Hi Goldenshoe. Have had a look on amazon at those heaters, which look ideal, if expensive. Your electric bills are impressive though, very much lower than ours were last year.
Another vote for oil filled heaters here
Rointe are an example of an electric heater which, like all electric heaters, are 100% efficient and turn 1kWh of electrical energy into 1kWh of heat energy.
They cost about ten times as much as a cheap electric heater which produces the same amount of heat at the same running cost.
It's possible that they are sufficiently stylish to justify the additional cost.
Or not, depending on your opinion.
I expect you have a white HW cylinder. It may have an upper and a lower immersion element. Here are some examples of timers. I think the Horstmann are particularly good, and IMO the non-electronic one is more intuitive in use.
Preferably fitted by a heating engineer or electrician.
I have a well insulated bungalow with a multifuel burner in the kitchen/dining room which I light and sit in most evenings.
In the front living room when not log burning I can shut the door and get the room cosy within 20 minutes and keep it warm in there using an oil-free radiator [looks the same as oil filled but has gel inside instead].
I use a similar radiator in the bedroom but only turn it on when it's very cold for 30 minutes to warm the room up.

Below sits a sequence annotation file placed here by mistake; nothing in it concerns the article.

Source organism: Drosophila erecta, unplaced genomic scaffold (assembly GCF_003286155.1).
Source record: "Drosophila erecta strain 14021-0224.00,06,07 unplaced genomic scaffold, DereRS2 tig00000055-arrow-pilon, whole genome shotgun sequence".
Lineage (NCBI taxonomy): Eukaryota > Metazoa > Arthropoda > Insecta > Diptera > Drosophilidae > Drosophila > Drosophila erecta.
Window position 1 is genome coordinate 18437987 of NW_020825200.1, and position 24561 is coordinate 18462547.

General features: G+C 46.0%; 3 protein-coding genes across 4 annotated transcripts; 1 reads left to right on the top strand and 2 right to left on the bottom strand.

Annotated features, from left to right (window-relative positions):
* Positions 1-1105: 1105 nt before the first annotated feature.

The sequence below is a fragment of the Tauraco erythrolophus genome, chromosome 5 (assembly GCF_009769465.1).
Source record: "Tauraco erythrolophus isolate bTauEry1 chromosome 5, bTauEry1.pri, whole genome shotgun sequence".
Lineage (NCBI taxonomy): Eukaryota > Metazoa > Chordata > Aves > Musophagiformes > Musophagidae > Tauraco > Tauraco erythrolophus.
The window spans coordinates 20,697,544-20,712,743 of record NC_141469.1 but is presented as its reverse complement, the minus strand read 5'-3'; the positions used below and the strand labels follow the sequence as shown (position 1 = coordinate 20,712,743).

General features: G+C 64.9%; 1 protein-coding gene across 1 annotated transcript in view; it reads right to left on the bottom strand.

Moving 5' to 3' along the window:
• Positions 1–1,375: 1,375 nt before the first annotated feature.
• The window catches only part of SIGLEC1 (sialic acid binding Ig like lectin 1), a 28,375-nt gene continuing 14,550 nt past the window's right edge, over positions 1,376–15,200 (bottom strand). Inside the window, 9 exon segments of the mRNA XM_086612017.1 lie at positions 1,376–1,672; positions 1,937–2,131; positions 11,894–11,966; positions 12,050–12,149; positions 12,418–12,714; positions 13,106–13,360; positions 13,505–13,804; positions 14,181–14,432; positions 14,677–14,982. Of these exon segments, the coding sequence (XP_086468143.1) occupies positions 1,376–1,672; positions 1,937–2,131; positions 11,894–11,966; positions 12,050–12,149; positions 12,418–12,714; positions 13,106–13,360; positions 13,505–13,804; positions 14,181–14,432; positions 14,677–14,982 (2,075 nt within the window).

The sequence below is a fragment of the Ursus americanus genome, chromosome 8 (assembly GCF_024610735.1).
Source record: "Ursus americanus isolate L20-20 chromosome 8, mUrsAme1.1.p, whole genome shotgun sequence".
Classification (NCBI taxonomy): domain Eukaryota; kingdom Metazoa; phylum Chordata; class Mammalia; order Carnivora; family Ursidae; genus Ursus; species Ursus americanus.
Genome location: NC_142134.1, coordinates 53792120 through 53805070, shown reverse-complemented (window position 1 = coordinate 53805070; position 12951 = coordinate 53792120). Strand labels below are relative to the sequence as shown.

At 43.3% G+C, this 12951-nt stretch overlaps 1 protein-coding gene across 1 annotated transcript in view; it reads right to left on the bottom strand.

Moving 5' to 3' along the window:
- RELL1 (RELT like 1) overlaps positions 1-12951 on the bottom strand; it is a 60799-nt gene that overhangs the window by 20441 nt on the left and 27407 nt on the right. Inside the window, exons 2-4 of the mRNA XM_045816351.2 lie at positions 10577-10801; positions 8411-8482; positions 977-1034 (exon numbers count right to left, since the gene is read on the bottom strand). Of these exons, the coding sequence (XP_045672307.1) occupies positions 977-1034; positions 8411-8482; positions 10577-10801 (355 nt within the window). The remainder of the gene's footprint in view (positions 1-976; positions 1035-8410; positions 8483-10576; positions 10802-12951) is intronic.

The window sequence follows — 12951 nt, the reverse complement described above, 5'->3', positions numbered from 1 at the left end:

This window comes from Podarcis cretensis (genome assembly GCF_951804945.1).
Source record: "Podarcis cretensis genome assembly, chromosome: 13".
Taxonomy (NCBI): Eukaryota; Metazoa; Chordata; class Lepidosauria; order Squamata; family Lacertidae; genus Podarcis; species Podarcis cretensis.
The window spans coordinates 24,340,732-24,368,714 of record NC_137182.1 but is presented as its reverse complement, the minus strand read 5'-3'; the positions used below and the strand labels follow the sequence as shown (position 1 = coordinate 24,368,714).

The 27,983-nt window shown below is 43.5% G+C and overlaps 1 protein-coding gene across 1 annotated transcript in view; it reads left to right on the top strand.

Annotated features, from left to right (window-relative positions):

I threw out some storage heaters and it's tariff as I am home most of the day. My electricity bills are low, very reasonable [using the radiators about 10-12 hour a week]. But then I only heat the room I'm in at the time and I use a fair bit of kiln dried wood through the winter.
I find it's heating water that uses up a lot of electricity so keep to showers. I don't want gas and fixed radiators and water coursing through the house [personal reasons] so am very happy with the heating I have.
I agree the expensive radiators are the price they are because they are stylish, but the heat given out is the same heat for the same cost as cheaper but just as efficient other [latest technology] radiators on the market.
I must admit, we bought them because they look good and are happy to pay for something stylish, but the heating bills have gone down so
My parents have infra red ceiling heater things that seem to work pretty well too, no idea of costs though.
I have been looking at dimplex q rad to replace my storage heaters with. I am at work till. 6pm so the storage heaters don't suit me.
You may well be eligible for the government grant in September and be able to think about an air source heat pump. Not super cheap, but much more affordable with the £5k contribution and then you get the RHI payments each quarter for each kw/hr of energy you generate (as I understand it).
I put in Herschel infrared heaters. They look like mirrors or you can even have a custom picture panel. Controlled with a central digital thermostat.
@Pipandmum how have you found those heaters?
I am in an electric only small flat. Power from Southern Electric, now SSE. Storage heaters but on a tariff called Flexi heat, which I think is obsolete and now called Economy 10 rather than Economy 7. Geared to working people so 5hrs at night and a 2hr boost to storage heaters in afternoon for when returning from school or work. There are 3 rates so a different meter is required. Best bit is cheaper rate 1930-0730 and all over weekend so Fri 1930-0730 Mon, this is when washing goes on.